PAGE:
Greece mulls breakup of ailing ATEbank
Greece plans to break up ailing state lender ATEbank into performing and non-performing assets, a source close to the talks said yesterday, amid efforts to bolster the country’s troubled bank sector.
A meeting on the issue was held on Tuesday between Finance Minister Yannis Stournaras, Bank of Greece governor George Provopoulos and the head of the Hellenic Financial Stability Fund Panayotis Thomopoulos.
“The meeting was held on ATE and recapitalisation. The solution of cleaning up ATE through a division into a ‘good’ and a ‘bad’ bank is under examination,” the source said.
“The healthy part can be absorbed by another bank in future, or it can continue operating and be sold at a later date,” the source added.
Founded in 1929, the former Agricultural Bank has a network of nearly 500 branches but is held down by ailing subsidiaries such as the Hellenic Sugar Company and the Greek Cooperative Cigarette Manufacturing Company.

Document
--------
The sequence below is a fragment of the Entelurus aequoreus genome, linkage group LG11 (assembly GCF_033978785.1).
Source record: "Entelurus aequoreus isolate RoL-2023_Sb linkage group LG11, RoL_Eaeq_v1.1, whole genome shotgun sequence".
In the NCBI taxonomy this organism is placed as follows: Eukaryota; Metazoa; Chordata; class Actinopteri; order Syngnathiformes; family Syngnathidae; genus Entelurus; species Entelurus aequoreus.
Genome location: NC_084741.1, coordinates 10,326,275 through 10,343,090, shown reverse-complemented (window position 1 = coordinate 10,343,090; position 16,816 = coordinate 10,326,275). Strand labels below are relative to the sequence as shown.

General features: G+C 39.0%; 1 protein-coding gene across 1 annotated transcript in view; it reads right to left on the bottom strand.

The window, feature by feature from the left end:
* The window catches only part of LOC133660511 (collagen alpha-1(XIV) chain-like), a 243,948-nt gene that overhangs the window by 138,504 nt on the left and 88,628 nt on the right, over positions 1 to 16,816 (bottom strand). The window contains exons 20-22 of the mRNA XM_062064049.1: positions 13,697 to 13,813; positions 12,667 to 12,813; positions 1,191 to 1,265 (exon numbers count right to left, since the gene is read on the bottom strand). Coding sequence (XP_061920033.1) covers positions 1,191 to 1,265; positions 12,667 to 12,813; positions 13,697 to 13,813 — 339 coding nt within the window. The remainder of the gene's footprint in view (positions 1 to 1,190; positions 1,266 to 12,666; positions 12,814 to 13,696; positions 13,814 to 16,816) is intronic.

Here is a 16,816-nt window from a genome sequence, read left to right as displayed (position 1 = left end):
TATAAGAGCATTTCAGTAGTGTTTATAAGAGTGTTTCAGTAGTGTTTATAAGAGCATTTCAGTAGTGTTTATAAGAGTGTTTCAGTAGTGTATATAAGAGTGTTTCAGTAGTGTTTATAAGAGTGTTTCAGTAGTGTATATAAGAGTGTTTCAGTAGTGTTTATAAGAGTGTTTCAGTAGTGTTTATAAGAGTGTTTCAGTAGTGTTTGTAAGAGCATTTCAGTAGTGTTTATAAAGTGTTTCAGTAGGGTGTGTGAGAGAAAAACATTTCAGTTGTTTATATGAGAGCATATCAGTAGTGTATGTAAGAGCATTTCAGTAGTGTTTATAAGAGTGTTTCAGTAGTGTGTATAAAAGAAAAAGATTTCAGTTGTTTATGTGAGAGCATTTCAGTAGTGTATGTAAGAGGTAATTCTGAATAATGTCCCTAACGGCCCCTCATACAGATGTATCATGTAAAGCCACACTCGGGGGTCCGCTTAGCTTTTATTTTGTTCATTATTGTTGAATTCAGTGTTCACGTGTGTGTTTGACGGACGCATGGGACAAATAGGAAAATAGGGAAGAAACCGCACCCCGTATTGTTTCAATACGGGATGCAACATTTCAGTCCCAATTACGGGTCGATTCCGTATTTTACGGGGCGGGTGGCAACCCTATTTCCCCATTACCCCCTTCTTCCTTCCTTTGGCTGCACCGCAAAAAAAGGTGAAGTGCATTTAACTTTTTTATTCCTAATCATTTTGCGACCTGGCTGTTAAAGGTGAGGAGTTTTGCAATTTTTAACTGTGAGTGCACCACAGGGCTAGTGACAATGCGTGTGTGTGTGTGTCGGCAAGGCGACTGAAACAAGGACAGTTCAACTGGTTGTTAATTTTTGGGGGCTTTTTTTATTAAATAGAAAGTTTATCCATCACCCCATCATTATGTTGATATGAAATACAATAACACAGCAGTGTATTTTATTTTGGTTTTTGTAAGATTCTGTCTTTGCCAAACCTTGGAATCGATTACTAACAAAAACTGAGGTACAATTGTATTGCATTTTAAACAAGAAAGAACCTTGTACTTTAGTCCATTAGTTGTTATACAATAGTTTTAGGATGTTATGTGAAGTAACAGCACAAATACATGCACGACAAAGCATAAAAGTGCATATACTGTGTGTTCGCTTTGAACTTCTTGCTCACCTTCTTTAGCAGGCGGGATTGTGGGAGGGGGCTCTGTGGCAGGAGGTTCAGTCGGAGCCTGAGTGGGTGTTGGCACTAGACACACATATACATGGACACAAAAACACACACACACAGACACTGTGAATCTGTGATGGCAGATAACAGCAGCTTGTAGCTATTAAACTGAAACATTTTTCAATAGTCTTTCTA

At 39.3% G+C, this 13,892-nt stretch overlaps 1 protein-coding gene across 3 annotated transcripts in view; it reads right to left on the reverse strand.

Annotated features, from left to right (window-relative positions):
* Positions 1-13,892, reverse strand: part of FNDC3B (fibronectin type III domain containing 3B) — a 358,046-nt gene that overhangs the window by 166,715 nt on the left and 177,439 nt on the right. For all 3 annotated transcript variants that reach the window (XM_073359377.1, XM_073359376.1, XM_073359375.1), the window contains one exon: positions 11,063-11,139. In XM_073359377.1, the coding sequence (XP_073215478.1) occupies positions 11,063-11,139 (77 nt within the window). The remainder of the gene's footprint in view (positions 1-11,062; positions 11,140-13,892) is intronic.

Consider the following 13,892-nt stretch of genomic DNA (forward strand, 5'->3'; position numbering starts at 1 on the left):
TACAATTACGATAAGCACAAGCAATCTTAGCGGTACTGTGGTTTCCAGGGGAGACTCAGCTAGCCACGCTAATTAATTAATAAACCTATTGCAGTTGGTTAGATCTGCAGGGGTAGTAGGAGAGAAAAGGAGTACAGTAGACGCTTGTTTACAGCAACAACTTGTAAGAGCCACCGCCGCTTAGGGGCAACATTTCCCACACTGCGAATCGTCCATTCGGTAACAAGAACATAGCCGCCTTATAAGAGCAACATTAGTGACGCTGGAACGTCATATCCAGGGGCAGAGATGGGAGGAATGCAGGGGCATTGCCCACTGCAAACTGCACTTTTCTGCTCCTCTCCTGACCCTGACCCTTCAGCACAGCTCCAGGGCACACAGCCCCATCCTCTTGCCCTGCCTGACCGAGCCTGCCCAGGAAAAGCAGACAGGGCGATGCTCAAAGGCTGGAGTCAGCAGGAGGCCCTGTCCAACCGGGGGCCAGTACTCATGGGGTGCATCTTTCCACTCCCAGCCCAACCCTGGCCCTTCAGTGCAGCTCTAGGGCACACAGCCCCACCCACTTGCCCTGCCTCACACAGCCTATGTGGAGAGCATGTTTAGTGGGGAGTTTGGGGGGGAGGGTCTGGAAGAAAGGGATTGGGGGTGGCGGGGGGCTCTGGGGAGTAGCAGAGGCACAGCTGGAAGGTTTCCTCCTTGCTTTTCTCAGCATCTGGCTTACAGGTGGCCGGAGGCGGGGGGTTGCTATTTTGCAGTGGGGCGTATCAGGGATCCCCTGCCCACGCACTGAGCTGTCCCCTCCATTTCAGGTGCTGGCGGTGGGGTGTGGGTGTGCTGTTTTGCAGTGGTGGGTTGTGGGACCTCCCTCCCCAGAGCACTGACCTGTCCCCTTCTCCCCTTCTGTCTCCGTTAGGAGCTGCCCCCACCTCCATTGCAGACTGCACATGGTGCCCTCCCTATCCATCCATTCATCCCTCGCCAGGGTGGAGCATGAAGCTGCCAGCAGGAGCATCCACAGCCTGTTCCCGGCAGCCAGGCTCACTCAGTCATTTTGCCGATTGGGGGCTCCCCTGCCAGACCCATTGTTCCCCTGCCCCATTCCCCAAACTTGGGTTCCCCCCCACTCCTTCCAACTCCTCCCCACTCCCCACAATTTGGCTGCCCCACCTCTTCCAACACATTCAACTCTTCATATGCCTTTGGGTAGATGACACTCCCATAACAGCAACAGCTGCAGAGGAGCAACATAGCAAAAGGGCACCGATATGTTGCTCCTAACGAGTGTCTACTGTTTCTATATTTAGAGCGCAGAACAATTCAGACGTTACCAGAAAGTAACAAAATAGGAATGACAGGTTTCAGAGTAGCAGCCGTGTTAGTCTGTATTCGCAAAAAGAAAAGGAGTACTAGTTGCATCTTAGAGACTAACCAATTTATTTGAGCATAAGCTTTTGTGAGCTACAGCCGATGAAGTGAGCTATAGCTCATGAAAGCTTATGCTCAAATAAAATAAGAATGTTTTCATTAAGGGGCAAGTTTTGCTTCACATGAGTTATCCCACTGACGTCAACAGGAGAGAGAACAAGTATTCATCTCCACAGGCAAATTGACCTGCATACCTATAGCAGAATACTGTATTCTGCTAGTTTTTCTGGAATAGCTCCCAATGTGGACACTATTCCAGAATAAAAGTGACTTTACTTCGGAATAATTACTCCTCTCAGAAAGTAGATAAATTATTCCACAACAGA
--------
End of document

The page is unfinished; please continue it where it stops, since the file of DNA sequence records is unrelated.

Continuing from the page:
ATEBank failed European stress tests held in 2010 and 2011.
The bank’s union says ATEBank had already carried out an overhaul from 2010 that restored its capital base but suffered another blow from having to join a writedown of Greek sovereign debt earlier this year.
In contrast to private Greek lenders that will receive €50 billion to recoup their losses, ATEBank was entirely left out, the union added.
Announcements on the bank’s annual results for 2011 have been held back until the end of August, and no outlooks have been released for 2012.